I may very well be wrong, but i think laufen implies only the action of walking, while spazieren implies that the person is making it a planned activity/trip of it, if that makes any sense.
I'd say that spazieren gehen is "going for a walk" where the main point is the walking (in the fresh air, or to enjoy the scenery), rather than getting to a particular place.
How are we supposed to know which is which when "Sie" starts the sentence, and the verb conjugation is the same? Imo, both "She is..." and "They are..." should be acceoted in this instance simply because there is no context, and both are correct from a grammatical sense. Please let me know if I'm mistaken, as I'm still learning.
"she is going" = "sie geht"
What I think you meant is the formal you form: "Sie" with a capital "S". So this sentence could be either meant as "They are going for a walk." or "You are going for a walk (, sir/ma'am/s)." The feminine singular version uses a different form of verb though.
I hope I could be of help.
I believe if this were to translate to "She goes for a walk," the German would read as: "Sie geht spazieren."
This is a situation where you get your answer from the verb. Here it is gehen meaning they go.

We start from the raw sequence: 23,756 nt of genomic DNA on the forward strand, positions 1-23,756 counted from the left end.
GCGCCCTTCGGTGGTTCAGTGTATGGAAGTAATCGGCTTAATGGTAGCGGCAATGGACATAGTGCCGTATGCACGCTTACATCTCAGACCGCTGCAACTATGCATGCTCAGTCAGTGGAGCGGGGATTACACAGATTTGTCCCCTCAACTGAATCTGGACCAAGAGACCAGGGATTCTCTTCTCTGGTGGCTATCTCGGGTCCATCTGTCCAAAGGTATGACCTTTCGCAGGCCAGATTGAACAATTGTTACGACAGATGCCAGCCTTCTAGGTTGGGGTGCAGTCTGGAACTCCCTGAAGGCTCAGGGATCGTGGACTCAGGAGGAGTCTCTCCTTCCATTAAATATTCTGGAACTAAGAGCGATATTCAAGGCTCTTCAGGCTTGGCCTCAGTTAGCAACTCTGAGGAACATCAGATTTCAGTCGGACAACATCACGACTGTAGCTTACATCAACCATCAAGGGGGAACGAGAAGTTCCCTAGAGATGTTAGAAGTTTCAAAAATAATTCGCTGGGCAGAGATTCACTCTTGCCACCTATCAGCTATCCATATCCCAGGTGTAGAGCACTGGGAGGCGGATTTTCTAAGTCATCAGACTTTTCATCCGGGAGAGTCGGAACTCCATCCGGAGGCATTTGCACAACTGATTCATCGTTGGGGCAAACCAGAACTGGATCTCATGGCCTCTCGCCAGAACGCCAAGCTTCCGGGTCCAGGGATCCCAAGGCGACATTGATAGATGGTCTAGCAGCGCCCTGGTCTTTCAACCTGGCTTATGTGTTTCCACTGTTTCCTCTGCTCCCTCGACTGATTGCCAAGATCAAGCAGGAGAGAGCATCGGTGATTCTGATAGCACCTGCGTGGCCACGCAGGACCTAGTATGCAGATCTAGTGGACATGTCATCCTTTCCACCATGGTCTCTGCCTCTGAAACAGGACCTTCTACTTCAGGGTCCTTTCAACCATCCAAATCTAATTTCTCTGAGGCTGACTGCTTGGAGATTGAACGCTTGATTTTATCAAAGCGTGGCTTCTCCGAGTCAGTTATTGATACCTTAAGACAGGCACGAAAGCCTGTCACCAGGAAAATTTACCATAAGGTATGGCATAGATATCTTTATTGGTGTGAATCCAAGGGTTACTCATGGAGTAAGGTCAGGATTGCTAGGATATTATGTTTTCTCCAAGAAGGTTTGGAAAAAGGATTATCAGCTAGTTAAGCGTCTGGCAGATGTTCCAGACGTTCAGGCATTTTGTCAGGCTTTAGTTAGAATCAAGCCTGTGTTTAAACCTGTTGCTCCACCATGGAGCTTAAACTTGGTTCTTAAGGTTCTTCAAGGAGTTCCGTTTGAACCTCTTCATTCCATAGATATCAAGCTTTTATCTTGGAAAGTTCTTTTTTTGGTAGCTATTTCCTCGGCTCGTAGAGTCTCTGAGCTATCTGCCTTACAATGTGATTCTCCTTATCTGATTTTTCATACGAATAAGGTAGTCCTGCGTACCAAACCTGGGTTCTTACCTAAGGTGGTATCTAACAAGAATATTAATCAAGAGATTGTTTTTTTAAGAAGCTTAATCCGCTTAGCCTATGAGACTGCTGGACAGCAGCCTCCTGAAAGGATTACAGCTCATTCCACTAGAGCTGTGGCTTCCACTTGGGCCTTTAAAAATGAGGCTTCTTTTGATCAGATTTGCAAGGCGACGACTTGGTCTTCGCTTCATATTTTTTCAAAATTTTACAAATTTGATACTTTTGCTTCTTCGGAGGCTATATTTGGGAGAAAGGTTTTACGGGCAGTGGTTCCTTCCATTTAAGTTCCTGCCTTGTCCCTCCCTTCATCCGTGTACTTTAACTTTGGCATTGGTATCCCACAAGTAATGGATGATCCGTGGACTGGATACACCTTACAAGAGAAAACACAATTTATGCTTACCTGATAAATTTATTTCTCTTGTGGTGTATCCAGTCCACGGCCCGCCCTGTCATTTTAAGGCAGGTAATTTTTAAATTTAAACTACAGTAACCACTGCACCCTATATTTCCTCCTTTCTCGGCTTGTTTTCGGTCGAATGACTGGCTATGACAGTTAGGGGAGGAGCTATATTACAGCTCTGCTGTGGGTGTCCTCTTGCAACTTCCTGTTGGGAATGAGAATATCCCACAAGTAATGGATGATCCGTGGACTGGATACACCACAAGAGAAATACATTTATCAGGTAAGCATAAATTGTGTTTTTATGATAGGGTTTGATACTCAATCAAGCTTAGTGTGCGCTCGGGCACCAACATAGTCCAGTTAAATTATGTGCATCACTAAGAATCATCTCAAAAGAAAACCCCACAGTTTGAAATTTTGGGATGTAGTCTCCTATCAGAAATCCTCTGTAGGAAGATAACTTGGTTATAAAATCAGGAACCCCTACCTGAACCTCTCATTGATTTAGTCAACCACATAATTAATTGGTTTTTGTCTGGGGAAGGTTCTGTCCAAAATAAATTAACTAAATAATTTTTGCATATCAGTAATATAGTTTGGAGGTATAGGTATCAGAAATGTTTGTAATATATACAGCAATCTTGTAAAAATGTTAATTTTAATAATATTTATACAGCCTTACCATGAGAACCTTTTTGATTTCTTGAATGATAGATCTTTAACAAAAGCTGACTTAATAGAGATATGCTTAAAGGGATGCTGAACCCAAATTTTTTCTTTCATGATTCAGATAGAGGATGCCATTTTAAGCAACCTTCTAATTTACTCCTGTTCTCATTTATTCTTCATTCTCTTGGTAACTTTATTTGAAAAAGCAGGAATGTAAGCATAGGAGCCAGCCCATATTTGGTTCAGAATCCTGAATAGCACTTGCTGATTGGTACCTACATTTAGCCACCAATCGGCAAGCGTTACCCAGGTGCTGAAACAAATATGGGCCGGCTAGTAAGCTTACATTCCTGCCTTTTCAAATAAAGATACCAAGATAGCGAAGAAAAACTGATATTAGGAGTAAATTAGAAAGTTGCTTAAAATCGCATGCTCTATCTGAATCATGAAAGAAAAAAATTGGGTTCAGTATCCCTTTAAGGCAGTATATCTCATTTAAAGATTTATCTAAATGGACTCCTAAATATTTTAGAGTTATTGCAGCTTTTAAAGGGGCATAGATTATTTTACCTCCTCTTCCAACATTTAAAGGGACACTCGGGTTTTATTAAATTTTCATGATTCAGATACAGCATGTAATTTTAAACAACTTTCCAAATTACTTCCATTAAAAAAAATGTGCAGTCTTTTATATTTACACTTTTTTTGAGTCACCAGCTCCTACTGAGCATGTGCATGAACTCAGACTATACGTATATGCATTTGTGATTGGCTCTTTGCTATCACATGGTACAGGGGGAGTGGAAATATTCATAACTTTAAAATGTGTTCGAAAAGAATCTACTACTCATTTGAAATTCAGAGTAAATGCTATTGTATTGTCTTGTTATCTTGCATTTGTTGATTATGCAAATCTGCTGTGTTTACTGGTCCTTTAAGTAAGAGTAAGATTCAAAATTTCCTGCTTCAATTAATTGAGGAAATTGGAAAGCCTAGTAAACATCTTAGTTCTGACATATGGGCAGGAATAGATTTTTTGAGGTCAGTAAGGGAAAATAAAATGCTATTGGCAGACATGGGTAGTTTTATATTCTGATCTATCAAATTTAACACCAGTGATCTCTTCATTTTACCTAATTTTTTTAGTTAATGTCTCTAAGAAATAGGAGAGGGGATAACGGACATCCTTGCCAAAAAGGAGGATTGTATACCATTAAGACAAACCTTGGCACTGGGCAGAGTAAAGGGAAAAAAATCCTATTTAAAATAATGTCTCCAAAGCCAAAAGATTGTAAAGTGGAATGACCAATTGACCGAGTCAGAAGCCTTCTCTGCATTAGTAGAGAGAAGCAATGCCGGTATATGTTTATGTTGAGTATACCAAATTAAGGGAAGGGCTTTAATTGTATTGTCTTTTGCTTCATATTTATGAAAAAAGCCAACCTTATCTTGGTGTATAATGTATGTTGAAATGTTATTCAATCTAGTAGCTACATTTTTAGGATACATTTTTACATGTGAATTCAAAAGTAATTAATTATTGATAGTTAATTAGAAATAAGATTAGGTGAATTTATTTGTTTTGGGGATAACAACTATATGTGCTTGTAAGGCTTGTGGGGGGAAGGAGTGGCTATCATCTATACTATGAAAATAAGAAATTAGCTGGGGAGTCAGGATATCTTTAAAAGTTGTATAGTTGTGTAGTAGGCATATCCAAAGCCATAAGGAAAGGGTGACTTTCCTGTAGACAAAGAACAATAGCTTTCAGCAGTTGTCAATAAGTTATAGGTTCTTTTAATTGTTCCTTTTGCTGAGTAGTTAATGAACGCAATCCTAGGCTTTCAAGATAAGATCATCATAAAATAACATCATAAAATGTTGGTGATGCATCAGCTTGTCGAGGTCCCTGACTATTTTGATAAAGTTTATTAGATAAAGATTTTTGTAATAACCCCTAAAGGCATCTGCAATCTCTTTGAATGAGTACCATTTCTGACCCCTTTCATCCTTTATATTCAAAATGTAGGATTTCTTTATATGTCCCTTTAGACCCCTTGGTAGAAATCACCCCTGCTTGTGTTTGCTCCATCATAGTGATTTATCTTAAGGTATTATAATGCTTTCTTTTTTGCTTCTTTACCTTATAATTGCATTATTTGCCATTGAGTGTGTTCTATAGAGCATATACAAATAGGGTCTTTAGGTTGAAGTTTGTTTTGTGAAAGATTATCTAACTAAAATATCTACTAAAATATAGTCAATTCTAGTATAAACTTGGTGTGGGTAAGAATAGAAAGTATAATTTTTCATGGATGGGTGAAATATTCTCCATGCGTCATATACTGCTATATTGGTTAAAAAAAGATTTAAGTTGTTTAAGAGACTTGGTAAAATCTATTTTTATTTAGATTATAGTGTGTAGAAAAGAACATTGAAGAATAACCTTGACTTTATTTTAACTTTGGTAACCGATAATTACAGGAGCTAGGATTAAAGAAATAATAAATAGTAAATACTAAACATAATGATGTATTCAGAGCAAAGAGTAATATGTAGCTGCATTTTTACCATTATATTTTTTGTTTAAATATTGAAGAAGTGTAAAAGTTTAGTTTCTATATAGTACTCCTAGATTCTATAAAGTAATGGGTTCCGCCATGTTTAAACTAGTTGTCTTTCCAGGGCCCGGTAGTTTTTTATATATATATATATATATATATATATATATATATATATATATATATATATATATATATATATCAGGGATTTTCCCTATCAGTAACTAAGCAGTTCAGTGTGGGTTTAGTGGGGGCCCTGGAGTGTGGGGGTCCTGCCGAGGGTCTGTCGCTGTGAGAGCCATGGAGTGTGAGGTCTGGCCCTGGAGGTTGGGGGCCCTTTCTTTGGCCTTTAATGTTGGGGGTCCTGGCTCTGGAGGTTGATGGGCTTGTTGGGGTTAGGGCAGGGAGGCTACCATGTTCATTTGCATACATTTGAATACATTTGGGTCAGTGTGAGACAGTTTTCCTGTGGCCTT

It could not be "she is" because that would require "geht" instead of "gehen". It could, however, be "you are" going, using the formal "you".
What is wrong with "they are going walking". It means EXACTLY the same in English. "I am going for a run" or 'I am going running" nothing different about both statements. So can someone please tell me why am I marked wrong?
I disagree with, " they are going for a walk" as walk in this context is a noun not a verb as it is in the German sentence.
You can't always translate English to German 1:1; sometimes, the two languages have different ways of expression things.
For example, "He has a cold" (with noun "cold") versus Er ist erkältet (with adjective erkältet), or "He is hungry" (with adjective "hungry") versus Er hat Hunger (with noun Hunger), or "He likes to swim" (with verb "likes") versus Er schwimmt gerne (with adverb gerne), or ....
Don't look at individual words but more at phrases or expressions -- such as "go for a walk" which, as a whole, can be translated by spazieren gehen.
I think this is a related issue with the same thing that everyone is pointing out, "they go walking" or "they are going walking" is an equal translation. If there is an equivalency using the same part of speech, should it not be done?